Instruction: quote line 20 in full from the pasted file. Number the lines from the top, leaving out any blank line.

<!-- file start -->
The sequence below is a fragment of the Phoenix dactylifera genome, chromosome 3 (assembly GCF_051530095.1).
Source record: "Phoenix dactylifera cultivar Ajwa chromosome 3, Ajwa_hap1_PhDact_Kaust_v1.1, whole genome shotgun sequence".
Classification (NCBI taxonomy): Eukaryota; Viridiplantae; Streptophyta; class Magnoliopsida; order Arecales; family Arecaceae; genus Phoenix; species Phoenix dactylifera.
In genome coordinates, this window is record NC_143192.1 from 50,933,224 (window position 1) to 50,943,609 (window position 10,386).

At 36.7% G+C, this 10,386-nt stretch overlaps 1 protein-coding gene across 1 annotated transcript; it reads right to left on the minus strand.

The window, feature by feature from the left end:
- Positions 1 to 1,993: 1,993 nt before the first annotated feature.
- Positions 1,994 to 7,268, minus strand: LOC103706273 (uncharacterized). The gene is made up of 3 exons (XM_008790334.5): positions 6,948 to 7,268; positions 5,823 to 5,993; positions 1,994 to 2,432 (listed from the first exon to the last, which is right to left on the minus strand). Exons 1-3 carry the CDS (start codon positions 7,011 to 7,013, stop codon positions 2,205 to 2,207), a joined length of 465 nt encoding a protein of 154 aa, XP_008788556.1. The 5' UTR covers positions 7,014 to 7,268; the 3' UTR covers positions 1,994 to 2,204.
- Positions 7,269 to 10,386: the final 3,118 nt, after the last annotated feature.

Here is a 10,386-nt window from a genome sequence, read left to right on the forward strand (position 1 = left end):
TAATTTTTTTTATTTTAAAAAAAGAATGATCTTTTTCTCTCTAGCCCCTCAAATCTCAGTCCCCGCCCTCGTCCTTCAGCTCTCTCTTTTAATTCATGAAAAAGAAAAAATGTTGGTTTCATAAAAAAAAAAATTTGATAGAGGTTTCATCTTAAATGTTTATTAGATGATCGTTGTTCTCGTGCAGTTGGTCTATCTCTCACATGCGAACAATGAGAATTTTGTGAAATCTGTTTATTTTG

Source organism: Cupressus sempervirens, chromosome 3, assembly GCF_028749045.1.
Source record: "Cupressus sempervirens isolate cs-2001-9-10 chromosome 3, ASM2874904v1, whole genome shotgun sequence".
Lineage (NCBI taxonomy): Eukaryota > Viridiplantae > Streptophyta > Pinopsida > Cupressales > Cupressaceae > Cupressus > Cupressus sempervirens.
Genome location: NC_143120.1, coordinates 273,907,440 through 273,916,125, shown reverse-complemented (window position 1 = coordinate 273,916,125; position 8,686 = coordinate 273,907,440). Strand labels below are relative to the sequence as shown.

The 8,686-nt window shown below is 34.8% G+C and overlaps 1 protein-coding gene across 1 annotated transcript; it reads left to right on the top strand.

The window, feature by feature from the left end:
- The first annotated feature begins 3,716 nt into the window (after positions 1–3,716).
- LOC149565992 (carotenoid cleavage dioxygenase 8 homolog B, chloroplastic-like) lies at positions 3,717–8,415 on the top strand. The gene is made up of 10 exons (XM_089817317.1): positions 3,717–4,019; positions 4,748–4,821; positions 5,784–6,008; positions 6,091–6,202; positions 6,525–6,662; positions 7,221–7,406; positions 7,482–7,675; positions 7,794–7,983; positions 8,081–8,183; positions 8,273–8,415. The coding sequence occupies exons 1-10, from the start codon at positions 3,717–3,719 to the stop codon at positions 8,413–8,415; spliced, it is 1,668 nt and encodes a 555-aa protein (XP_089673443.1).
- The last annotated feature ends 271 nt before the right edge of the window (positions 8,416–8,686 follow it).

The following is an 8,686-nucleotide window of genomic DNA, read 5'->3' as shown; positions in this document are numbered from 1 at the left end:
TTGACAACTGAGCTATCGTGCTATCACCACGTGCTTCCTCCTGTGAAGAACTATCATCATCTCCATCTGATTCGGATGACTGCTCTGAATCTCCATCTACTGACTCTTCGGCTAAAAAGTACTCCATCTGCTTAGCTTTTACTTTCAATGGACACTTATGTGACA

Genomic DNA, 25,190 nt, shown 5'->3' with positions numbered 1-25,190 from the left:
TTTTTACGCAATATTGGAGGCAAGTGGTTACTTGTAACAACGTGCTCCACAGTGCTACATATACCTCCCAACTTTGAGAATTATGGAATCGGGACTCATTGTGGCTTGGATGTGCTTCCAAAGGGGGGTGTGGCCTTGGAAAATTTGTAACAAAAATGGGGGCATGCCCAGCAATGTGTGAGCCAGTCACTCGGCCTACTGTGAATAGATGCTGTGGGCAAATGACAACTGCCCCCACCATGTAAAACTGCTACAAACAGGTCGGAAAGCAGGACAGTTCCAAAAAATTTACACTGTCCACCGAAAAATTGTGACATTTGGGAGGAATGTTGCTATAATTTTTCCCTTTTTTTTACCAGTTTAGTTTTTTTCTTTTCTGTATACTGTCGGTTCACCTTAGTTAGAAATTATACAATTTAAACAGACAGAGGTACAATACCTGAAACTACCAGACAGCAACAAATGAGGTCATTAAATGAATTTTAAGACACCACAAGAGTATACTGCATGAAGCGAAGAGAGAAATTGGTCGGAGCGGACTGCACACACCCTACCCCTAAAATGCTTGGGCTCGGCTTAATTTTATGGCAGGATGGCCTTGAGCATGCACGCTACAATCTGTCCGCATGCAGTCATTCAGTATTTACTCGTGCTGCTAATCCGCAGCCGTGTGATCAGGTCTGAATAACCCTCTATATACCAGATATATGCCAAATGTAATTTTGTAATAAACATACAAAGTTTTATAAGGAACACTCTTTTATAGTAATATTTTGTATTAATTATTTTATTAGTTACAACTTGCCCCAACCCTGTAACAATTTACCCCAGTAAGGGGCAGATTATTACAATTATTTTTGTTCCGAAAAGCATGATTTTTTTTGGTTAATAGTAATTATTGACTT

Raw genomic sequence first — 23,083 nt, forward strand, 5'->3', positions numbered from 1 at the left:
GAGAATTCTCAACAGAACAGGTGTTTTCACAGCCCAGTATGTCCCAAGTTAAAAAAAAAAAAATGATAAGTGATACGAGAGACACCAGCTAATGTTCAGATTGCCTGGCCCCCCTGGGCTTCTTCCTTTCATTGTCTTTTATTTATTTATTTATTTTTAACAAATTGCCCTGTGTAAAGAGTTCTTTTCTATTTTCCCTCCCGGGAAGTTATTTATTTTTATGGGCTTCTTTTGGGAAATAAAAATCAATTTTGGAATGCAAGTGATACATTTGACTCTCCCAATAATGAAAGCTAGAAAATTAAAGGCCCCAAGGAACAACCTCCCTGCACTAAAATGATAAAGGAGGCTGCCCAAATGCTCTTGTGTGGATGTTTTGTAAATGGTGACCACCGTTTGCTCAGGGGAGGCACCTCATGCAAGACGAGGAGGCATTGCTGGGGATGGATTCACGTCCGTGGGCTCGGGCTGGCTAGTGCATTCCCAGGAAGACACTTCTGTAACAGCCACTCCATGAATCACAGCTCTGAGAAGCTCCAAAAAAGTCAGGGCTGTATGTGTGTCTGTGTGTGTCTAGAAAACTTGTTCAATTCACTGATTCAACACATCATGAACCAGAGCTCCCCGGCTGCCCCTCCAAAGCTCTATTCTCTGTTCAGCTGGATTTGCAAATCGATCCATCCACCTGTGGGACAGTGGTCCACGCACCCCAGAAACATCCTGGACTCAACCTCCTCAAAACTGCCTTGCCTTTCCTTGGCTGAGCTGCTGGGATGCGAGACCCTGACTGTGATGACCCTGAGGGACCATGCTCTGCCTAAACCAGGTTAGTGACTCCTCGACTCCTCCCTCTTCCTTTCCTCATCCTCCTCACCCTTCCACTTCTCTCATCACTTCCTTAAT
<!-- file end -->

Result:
- The last annotated feature ends 271 nt before the right edge of the window (positions 8,416–8,686 follow it).